We were eager to go outside. It had been the most peaceful night of the summer, which had gone too fast and not fast enough. Pasta primavera for dinner with store bought basil because we had already lost one basil plant due to either negligence, or, rather, what we hoped were circumstances outside of our control. The spiders were their own keepers, and we didn’t feel it would lead to good karma if we were to destroy anyone’s home, though they were becoming a bit much, reproducing with ease, but at least they didn’t flaunt these successes over the internet. I moderately feared the spiders—how he felt about the squirrels—but at least, except for the one incident, the squirrels stayed outside.
After the pasta we made our way into bed and it all went smoothly—it even seemed to be enjoyable for both of us. We laid on our backs for a while afterwards, my legs together and angled back over my torso—a pose I once saw a Youtube lion get into after she endured seven seconds of being mounted. While I maintained lion’s pose, Paul ran his fingers through his tangle of chest hair, his free hand flirting with my hip.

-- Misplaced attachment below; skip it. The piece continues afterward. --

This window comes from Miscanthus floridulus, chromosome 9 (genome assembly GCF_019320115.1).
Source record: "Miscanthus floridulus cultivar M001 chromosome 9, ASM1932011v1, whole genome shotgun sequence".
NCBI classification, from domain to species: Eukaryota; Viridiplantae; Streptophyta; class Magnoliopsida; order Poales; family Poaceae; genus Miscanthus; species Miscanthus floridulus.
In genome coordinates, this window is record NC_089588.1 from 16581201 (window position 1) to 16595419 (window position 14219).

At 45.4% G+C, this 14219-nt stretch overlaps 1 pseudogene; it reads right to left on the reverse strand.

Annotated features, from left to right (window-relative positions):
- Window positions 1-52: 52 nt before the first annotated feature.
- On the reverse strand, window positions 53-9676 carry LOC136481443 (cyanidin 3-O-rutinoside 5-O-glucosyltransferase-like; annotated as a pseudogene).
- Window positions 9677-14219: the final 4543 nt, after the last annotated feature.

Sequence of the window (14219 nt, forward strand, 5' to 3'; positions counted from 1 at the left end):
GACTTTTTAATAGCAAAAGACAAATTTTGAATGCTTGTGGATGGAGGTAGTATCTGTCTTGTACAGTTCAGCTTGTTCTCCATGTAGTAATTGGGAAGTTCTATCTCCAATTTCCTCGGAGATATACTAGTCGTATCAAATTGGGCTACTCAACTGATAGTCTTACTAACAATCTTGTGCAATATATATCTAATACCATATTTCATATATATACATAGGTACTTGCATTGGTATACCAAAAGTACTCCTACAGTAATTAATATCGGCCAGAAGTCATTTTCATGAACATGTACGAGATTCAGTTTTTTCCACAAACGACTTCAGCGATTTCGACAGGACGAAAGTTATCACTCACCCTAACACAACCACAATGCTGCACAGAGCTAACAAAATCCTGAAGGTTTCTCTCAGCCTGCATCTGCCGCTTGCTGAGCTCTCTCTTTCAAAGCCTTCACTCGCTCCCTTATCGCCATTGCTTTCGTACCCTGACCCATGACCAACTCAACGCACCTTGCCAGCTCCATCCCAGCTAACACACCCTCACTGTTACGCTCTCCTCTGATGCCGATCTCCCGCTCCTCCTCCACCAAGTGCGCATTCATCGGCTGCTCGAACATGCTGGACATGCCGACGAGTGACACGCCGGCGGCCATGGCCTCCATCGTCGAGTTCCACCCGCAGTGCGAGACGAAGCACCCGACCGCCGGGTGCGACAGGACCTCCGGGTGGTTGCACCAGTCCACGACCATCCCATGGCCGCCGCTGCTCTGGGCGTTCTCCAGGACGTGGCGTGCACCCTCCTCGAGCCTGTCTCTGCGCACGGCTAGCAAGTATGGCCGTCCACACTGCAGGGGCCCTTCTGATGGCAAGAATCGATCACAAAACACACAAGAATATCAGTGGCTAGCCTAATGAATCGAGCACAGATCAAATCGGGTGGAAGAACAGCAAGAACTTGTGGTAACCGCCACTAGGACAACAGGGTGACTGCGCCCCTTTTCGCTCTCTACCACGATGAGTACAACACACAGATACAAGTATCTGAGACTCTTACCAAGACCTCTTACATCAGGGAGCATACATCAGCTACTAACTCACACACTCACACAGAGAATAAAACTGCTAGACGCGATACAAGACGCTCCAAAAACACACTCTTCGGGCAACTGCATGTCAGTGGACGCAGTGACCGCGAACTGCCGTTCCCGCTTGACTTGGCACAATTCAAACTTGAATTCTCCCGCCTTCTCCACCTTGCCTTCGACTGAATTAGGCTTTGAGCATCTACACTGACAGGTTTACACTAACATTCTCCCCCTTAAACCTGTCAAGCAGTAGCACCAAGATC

In our underwear we sat at the kitchen table and ate cherries and talked about our grandparents and their accents and the shapes of their eyes and noses. We each had one grandma who remained. He said he loved the feel of the cherry pit in his mouth, its perfect smoothness. I agreed about the smoothness and added that I loved the rich color. He agreed about the rich color and added that he loved the feeling of plucking the stem with cherry already in mouth. I agreed it was a very special fruit and that we could go on and on about its specialness, but we should get outside before we lost our motivation.
Let’s just stroll tonight, I said. We left our tennis rackets in the wicker basket by the door, our water bottles turned over in the dish rack, our phones on the couch. Our street had no lights and no sidewalk, so we held onto each other and picked up our feet high and let them down gently.
Your eyes will adjust, I promised.
Just one fricken’ streetlight would make all the difference, Paul said, and I could feel his head shaking and mouth scrunching. He somehow managed to take this kind of thing— negligent city planning—personally.